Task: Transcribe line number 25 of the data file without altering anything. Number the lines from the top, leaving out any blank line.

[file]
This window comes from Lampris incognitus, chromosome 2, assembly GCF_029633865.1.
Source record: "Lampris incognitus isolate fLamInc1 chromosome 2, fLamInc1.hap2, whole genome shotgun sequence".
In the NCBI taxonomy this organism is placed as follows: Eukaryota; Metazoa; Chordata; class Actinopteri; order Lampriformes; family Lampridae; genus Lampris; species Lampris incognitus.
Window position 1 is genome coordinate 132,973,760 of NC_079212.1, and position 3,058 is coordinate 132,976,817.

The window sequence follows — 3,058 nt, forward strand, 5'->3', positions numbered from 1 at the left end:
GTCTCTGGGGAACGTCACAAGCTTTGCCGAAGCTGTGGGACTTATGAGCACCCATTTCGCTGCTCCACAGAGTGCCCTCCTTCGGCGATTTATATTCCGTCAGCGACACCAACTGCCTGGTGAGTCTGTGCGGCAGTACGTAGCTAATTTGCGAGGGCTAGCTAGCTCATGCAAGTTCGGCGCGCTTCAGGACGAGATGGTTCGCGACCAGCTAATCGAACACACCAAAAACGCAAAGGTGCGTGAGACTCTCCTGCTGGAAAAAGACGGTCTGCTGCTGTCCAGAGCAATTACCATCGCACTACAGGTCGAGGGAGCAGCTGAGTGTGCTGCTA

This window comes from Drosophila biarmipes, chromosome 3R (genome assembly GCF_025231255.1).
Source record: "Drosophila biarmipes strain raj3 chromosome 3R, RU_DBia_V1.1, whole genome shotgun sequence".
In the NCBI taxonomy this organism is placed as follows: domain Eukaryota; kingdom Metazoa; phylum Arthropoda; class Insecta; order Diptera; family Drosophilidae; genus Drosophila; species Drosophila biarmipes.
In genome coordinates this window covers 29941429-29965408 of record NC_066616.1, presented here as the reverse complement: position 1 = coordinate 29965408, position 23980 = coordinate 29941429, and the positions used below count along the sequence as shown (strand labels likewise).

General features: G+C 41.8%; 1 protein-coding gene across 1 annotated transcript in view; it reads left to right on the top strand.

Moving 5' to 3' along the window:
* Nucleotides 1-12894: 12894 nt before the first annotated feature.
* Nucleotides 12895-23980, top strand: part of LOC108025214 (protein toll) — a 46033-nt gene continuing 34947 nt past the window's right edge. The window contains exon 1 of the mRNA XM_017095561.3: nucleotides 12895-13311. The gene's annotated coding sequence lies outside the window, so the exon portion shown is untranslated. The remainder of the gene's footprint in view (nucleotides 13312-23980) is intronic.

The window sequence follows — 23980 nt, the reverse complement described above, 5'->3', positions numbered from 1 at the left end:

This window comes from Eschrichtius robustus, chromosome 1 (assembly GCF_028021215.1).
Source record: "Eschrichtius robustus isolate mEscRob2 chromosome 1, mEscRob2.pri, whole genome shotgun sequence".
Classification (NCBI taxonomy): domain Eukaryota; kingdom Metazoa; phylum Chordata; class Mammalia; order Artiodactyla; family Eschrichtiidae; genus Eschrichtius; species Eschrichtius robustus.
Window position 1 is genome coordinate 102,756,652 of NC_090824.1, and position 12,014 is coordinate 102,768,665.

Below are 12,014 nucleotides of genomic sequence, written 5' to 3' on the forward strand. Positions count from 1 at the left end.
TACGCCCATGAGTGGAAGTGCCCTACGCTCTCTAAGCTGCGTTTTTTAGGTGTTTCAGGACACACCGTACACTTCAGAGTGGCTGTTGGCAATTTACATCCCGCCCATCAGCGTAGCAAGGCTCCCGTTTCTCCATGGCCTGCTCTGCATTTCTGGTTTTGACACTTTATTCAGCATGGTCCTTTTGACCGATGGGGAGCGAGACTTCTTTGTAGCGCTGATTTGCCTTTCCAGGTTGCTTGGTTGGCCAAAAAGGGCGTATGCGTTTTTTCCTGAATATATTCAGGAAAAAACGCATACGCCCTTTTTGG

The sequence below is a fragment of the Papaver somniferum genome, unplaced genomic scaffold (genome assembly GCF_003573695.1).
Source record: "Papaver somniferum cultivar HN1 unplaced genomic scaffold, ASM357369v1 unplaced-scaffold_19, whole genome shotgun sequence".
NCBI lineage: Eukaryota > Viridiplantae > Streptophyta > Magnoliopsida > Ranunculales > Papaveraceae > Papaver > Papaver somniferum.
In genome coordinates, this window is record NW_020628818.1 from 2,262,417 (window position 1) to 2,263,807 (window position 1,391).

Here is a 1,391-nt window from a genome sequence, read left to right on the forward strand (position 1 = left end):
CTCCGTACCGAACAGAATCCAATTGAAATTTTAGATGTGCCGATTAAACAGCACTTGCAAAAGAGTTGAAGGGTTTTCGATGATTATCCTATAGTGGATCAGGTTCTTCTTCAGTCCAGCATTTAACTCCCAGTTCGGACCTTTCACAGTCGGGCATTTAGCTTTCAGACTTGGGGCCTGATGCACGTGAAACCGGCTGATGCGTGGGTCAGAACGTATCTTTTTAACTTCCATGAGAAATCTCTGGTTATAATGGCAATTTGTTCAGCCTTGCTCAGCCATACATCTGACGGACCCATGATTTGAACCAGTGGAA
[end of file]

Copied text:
In genome coordinates, this window is record NW_020628818.1 from 2,262,417 (window position 1) to 2,263,807 (window position 1,391).